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May 2, 2006

Francis Deng Discusses Lessons from Sudan May 11

Francis Deng, Distinguished Visiting Scholar at the Library of Congress’ John W. Kluge Center, presents "African Dilemmas of Self-Determination: Lessons from Sudan," at 4 p.m. on Thursday, May 11, in Room 119 of the Thomas Jefferson Building, 10 First St. S.E., Washington, D.C.

The event, which is sponsored by the Kluge Center, is free and open to the public; no reservations are required.

Deng believes Sudan has just embarked on an experiment that challenges the fundamental norms of the Organization of African Unity and its successor, the African Union. Although the preservation of borders inherited from the colonial powers has been a sacrosanct principle for the continent, the Comprehensive Peace Agreement concluded last year by the Sudan Peoples Liberation Movement/Army gives people of Southern Sudan the right to decide, after a six-year period, whether to remain in a united Sudan or to secede. The agreement, however, stipulates that efforts will be exerted during the interim to promote unity.

Is Sudan setting a precedent that threatens the fundamental norms of the African Union? Is separatism an end in itself or a reaction to fundamental inequities and indignities? Can these wrongs be corrected to make unity acceptable? What is required to make that possible? Deng plans to answer these questions in his presentation.

Equally known as a diplomat and a scholar, Deng has held a number of senior posts in the Sudanese Foreign Service, including minister of state for foreign affairs, andhas served as the Sudanese ambassador to the United States, Canada and Scandinavia. In 1992, United Nations Secretary-General Boutros-Ghali named Deng as his representative on internally displaced persons, those who have lost their homes because of civil wars worldwide, and Deng continues to act in this capacity for current Secretary-General Kofi Annan.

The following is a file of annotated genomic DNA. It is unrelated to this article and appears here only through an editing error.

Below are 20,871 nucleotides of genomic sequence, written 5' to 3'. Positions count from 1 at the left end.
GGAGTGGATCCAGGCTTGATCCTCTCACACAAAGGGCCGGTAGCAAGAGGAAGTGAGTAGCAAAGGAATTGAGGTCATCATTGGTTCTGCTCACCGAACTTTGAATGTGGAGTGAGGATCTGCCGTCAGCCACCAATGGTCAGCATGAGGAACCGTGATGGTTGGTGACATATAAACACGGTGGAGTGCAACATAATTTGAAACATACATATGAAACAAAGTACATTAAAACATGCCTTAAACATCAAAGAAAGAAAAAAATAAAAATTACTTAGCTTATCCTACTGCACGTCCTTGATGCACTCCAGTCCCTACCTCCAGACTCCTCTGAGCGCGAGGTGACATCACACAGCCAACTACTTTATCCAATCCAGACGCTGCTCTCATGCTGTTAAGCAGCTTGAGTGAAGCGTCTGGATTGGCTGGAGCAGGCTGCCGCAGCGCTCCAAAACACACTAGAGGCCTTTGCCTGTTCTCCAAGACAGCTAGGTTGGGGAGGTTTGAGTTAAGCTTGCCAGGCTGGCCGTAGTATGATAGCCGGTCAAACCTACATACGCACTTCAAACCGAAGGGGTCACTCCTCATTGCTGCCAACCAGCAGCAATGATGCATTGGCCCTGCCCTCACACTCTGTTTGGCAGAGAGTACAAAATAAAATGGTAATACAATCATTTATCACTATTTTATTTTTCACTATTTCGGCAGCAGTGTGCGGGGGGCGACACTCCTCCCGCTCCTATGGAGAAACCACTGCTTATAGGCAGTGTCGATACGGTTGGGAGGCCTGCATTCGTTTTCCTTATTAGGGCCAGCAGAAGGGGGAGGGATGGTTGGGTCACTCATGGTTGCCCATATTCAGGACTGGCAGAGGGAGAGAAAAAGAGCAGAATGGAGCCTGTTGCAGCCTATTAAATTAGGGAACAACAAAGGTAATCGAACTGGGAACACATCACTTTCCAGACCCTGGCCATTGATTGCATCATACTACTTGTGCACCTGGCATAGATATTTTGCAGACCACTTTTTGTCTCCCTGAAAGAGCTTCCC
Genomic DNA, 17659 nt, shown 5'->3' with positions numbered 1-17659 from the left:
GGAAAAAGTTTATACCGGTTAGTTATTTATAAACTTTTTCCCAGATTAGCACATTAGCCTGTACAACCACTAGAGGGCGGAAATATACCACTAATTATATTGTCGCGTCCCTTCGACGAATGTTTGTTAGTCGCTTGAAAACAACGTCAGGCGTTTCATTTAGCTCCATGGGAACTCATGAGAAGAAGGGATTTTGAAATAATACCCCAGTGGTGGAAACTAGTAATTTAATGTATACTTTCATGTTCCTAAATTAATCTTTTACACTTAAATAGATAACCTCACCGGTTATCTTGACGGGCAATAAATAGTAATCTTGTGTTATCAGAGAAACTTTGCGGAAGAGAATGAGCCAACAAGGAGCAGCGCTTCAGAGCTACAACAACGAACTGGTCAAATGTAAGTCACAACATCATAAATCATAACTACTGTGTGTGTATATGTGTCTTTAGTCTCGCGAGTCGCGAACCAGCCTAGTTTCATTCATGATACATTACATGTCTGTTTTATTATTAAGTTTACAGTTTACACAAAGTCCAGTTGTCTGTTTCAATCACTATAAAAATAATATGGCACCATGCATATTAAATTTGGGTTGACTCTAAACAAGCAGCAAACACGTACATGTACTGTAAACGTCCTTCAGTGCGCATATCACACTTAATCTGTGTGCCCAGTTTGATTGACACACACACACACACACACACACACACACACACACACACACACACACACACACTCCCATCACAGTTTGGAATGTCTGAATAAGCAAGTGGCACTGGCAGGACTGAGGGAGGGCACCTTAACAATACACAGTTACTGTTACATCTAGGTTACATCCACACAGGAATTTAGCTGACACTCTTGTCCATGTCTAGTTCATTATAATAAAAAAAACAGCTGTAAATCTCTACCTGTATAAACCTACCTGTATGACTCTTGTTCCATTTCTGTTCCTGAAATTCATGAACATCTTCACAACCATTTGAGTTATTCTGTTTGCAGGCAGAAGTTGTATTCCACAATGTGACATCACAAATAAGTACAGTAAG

Deng is professor of international law, politics and society and director of the Center for Displacement Studies at the Paul H. Nitze School of Advanced International Studies of Johns Hopkins University. He has held visiting academic appointments at Yale University and New York University and has been a senior fellow at the Brookings Institution.

Through a generous endowment from John W. Kluge, the Library of Congress established the Kluge Center in 2000 to bring together the world’s best thinkers to stimulate and energize scholarly discussion, distill wisdom from the Library’s rich resources and interact with policymakers in Washington. For more information about the Kluge Center, visit www.loc.gov/kluge.

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PR 06-103
05/02/06
ISSN 0731-3527

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